In a piece at Bloomberg Faye Flam covers a lot of the same territory I did yesterday:
A team of 37 scientists has designed a diet for the long-term future, and the good news is that it doesn’t require anyone to eat insects or soylent green. There’s nothing dystopian about it, but some nutrition experts are still turning up their noses at the plan, which was designed to minimize environmental degradation while still feeding the 10 billion people expected to inhabit the planet by 2050.
The main complaint: The EAT diet, published in the Lancet last month, is padded with lots of corn and soy, and would ask Americans to make a drastic cut in our average consumption of meat, dairy and eggs. There’s a bitter aftertaste of the 20th-century government-recommended diets high in carbohydrates and low in fat, which are now considered a factor in skyrocketing obesity and Type 2 diabetes.
Critics quickly blasted the Lancet authors’ claims that meat is harmful to our health, or that vegan diets are better for the human body. They point out that scientific studies to date give mixed results, and are based on hard-to-interpret evidence rather than controlled experiments
She takes note of the historical record:
Historically, advances in food quantity went along with degradation of quality. By studying ancient skeletons, archaeologists have found that as grain farming expanded, people deteriorated — their skeletons became shorter, with more signs of disease, and their teeth went from healthy to rotten. Nobility remained tall and healthy — eating more varied diets, including meat. It was the peasants who suffered.
Scientists eventually figured out that it takes more than just adequate calories to feed humans. We evolved to need the right combination of amino acids and particular forms of fat, as well as vitamins and minerals. Science has made great strides in preventing vitamin deficiencies, but we still don’t know what’s optimal — just what’s good enough.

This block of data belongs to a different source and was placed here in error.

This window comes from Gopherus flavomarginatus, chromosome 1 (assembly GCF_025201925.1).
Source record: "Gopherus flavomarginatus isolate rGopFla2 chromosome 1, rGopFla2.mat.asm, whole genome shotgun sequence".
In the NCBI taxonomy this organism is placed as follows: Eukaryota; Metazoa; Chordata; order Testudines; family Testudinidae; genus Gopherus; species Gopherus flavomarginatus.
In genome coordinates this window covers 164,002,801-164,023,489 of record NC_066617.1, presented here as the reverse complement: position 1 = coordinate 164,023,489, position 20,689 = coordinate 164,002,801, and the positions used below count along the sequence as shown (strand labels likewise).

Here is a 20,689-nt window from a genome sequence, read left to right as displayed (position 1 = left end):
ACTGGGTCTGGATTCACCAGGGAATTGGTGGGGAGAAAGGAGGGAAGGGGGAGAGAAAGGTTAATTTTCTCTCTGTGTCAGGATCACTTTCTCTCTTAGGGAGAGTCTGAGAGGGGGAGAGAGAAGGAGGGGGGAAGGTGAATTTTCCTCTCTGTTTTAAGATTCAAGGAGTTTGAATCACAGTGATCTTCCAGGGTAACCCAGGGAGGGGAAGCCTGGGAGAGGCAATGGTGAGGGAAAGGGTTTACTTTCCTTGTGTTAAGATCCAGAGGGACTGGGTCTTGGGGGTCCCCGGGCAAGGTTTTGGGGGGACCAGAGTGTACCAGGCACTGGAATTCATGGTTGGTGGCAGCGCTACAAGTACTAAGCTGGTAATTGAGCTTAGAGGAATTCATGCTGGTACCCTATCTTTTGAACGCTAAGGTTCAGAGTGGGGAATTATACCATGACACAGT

and finally arrives where I began:
It might look arrogant for anyone to claim to have designed a perfect diet. What’s perfect for weight-conscious Americans may not coincide with what’s necessary to ensure proper brain development of every child in Africa. It’s also smart to be looking ahead to our more crowded future — so we can keep eating food and never have to resort to dystopian mystery substances.
There are other issues. A significant amount of the data on which they rely has been derived from Chinese studies which have come into question and, even if true, may be more relevant for Chinese people than for Norwegians. And concurrent with the environmental warnings are other warnings that the population of humans is likely to peak around 2050. China’s population may already have peaked.
A more benign future may be realized by educating women, particularly in Africa and the Middle East. Those are the places where fertility rates are still sky-high and the available evidence suggests that fertility rates decline as women become better-educated. Rather than preparing for a Stand on Zanzibar or Soylent Green future we might want to start thinking about the implications of a stable or even declining human population.